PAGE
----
Although we agree with the trial court that appellant neither pleaded nor established the five requirements of Mobridge, supra, we are of the opinion that fraudulent representation is not the only applicable theory pleaded by appellant that justifies a disregard of the corporate entity.[5] As we *472 stated in Mobridge, supra, at 132, "[d]isregarding the corporate entity or piercing the corporate veil may result from the occurrence of numerous factors."

Some of these factors, in addition to fraudulent representation, that may result in a disregard of the corporate entity and which are included within the scope of appellant's pleadings include: (1) undercapitalization;[6] (2) failure to observe corporate formalities; (3) absence of corporate records; (4) payment by the corporation of individual obligations; and (5) use of the corporation to promote fraud, injustice, or illegality. Lakota Girl Scout C., Inc. v. Havey Fund-Rais. Man., Inc., 519 F.2d 634, 638 (8th Cir. 1975); Briggs Transp. Co., Inc. v. Starr Sales Co., 262 N.W.2d 805, 810 (Iowa 1978); Speer v. Dighton Grain Inc., 229 Kan. 272, 624 P.2d 952, 958 (1981); 1 W. M. Fletcher, Cyclopedia of the Law of Private Corporations § 41.3 (rev. perm. ed. 1974).

The trial court did not consider these other factors when it refused to hold appellees personally liable for the insufficient funds check. It considered only the theory of fraudulent representation and denied appellant's request to pierce the corporate veil. There is evidence within the record that might support a disregard of American Pork's corporate identity based upon each of these other factors.[7] Since the trial court has not yet considered these other factors, we will not do so for the first time on appeal.

It must be emphasized that in making this decision we are merely holding that fraudulent representation is not the only theory that justifies a disregard of the corporate entity. Other factors previously identified may also result in personal liability of the individual corporate directors. As we stated in Mobridge, supra, "[i]n deciding whether the corporate veil will be pierced, we recognize that `each case is sui generis and must be decided in accordance with its own underlying facts.'" 273 N.W.2d at 132, quoting Brown Brothers Equipment Co. v. State, 51 Mich.App. 488, 215 N.W.2d 591, 593 (1974).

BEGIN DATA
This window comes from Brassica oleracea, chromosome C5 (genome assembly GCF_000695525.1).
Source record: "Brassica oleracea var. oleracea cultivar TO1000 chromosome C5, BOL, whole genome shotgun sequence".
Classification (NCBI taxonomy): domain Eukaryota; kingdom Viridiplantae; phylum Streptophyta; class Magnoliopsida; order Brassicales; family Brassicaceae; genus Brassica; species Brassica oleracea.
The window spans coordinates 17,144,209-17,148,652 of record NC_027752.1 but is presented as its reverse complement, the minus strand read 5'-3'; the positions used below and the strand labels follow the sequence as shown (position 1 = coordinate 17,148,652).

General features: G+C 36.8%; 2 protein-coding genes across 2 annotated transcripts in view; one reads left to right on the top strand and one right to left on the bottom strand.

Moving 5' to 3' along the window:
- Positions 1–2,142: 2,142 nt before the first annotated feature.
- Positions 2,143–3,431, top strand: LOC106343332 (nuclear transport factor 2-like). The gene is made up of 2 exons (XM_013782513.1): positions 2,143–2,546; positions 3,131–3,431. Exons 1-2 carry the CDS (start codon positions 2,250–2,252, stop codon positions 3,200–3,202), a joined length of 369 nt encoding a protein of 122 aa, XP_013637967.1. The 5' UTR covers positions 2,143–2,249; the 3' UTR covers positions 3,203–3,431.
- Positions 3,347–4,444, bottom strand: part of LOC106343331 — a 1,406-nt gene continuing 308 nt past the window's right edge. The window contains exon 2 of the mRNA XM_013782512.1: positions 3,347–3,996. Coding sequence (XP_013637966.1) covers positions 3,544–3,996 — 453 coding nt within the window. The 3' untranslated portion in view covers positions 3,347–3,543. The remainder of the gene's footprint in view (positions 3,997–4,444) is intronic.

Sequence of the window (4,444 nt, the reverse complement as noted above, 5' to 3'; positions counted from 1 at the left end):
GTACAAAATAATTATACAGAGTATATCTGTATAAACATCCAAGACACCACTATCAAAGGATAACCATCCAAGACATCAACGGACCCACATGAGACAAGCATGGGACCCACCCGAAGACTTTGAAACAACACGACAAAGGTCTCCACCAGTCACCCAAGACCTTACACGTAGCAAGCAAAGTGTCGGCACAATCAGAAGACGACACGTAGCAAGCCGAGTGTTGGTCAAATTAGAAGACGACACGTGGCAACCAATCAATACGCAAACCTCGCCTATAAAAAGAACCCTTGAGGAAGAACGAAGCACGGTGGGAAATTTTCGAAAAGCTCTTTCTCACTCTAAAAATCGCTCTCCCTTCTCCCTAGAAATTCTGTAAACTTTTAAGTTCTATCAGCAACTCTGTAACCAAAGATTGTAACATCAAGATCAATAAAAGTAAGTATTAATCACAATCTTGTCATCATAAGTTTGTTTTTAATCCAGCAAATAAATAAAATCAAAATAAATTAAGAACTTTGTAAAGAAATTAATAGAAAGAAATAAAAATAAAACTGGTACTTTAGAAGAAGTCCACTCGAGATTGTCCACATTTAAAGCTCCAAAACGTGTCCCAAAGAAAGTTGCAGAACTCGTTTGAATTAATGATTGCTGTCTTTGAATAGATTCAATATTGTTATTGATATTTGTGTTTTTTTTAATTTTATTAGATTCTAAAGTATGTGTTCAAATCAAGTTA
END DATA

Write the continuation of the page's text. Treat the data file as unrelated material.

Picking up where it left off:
Based upon the foregoing, we reverse the judgment and remand the case to the trial court with directions that it make a determination regarding all of the factors previously enumerated.

All the Justices concur.

MILLER, Circuit Judge, sitting for HENDERSON, J., disqualified.


[1] At the request of Ted Jensen, appellant had sold feed grain to American Pork on various other occasions.

[2] Jensen admitted at trial that he knew sufficient funds did not exist in the corporate account to cover the check when he issued it to appellant.

[3] It appears from the record that American Pork was theoretically insolvent from June of 1974 to the present when attempts to secure additional financing failed. See Cargill, Inc. v. American Pork Producers, Inc., 426 F. Supp. 499, 508 (D.C.S.D.1977). Thus, appellant was forced to look to the individual directors in order to recover the remaining indebtedness.

[4] In Mobridge, supra, the directors had grossly overstated the corporate net worth in order to induce the plaintiff to sell the corporation certain items of personal property and equipment.

[5] Appellant argues on appeal that the drawing of an insufficient funds check amounts to a fraudulent representation of material fact and should satisfy the requirements of Mobridge, supra. See, e.g., Hi-Pro Fish Products, Inc. v. McClure, 346 F.2d 497, 499 (8th Cir. 1965); Wold v. Patterson, 229 Minn. 361, 39 N.W.2d 162 (1949); and 37 Am.Jur.2d Fraud and Deceit § 412 (1968). Although this contention may have merit, we will not consider it since it was raised for the first time on appeal.

[6] It is noteworthy that the Court's decision to disregard the corporate entity in Mobridge was based not only upon the directors' fraudulent representation but also upon the fact that the corporation was undercapitalized. Mobridge, supra, at 132-33.

[7] For example, there is evidence within the record which indicates that American Pork was in dire need of additional financing and did not have sufficient capital or assets available to meet outstanding debts. It also appears that appellees failed to follow corporate formalities when they discontinued regular meetings. Moreover, crucial corporate records were conspicuously absent and could not be located. Finally, there is evidence in the record which indicates that substantial corporate assets were used to reduce appellees' personal obligations.